We all know the stories about the Pilgrims landing at Plymouth Rock, the original settlement at Jamestown, and the subsequent colonization of the New World by the Puritans. Most of us have heard of John Winthrop and his belief that America was destined to be the new Israel, the “Shining City on the Hill.” Legal scholar Frank Lambert has called those original settlers the “Planting Fathers,” to distinguish them from the men who would become our “Founding Fathers” about 150 years later. Understanding the difference between the Planters and Founders is fundamental to understanding the Bill of Rights, the First Amendment, and the relationship between the Free Speech and Religion clauses.
The Continental Congress had drafted, and the legislative bodies of the several colonies had ratified, a constitution that would have been absolutely incomprehensible to their Puritan antecedents. A religious and intellectual paradigm shift had moved the country’s predominant—but by no means exclusive—worldview from that of a Christian Nation to that of a secular republic in a mere hundred and fifty years. The Enlightenment had generated what colonists called “the New Learning.”
The Planters and the Founders occupied dramatically different realities—and both of those realities continue to influence us today. America’s contemporary “culture wars” can be seen as a conflict between our present-day Puritans on the one hand—the biblical literalists—and the intellectual descendants of the Founders, who I call modernists. Literalists and modernists hold radically opposing views about the nature of morality and especially about the government’s responsibility for ensuring citizens’ moral behavior.
The Bill of Rights raises and answers an incredibly important procedural question: who decides? Who decides what prayer you say, what book you read, how many children you have, who you marry? In our system, government doesn’t get to decide these and other very personal matters. The Bill of Rights doesn’t tell us what we should value or how we should live our lives; it protects our right to make those decisions for ourselves.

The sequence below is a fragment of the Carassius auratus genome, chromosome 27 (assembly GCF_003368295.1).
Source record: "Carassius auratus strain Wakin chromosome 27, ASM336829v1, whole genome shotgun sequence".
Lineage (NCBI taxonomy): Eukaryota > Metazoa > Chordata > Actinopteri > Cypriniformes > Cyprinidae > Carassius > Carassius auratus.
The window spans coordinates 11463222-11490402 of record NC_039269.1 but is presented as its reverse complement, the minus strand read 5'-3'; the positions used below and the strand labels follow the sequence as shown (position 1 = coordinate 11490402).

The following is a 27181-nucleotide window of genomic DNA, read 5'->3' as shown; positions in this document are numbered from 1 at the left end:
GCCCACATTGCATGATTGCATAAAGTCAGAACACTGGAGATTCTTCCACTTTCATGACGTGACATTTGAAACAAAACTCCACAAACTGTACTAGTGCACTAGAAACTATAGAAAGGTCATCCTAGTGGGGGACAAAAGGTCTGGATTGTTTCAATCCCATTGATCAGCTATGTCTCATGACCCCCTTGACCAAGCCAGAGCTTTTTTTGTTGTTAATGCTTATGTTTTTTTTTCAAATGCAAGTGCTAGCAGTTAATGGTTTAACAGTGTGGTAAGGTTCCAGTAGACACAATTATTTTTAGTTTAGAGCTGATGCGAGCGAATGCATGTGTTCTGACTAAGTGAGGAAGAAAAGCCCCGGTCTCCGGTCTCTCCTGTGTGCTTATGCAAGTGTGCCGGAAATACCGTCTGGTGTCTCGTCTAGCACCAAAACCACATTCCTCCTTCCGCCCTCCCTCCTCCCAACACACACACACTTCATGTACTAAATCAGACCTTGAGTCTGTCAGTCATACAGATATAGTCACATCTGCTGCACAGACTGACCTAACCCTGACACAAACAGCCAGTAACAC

The Bill of Rights not only limits what government can do, it limits what popular majorities can vote to have government do. In fact, the Bill of Rights is sometimes called a “libertarian brake” on the power of the majority. The First Amendment ensures that a majority of your neighbors cannot vote to make you a Baptist or an Episcopalian; they also don’t get to dictate your reading materials or your political opinions. When people don’t understand that the Bill of Rights limits what majorities can vote to have government do, they often misunderstand court decisions that uphold the right of individuals to hold unpopular positions or unconventional beliefs. The courts are not endorsing the choices made by those individuals; rather, they are protecting the right of individuals to make their own choices.
As we all know, some of Americans’ most heated arguments are rooted in religion. This has always been the case, even in colonial times, when “religious diversity” mostly meant “different kinds of Protestant.” As we become more religiously diverse as a nation, it becomes even more important to understand the constitutional limits on the rules that government can impose.
When states misuse their authority to play favorites, to privilege some beliefs over others, people who do not share those privileged beliefs are relegated to the status of second-class citizens. Separation of church and state prevents adherents of majority religions from using government to force their beliefs on others, and it keeps agencies of government from interfering with the internal operations of churches, synagogues and mosques. As government becomes more pervasive, knowing where to draw the line between what is permissible and what is not becomes more difficult, making it even more important to understand the original purpose of the religion clauses.
As to that original purpose, there are few explanations better than the one offered by John Leland, an evangelical Baptist preacher who lived from 1754 to 1851. Leland had strong views on the individual’s relationship to God, the inviolability of the individual conscience, and the limited nature of human knowledge. He wrote, “religion is a matter between God and individuals; religious opinions of men not being the objects of civil government, nor in any way under its control…Government has no more to do with the religious opinions of men than it has with the principles of mathematics.”
Sheila Suess Kennedy, J.D. is Director of the Center for Civic Literacy and Professor of Law and Public Policy in the School of Public and Environmental Affairs at Indiana University Purdue University at Indianapolis. Her scholarly publications include six books and numerous law review and journal articles. Professor Kennedy is a columnist for the Indianapolis Business Journal and a frequent lecturer, public speaker and contributor to popular periodicals.
This post is abridged from the author’s comments delivered at the Butler Freedom of Speech Freedom of Faith Seminar on September 24, 2013.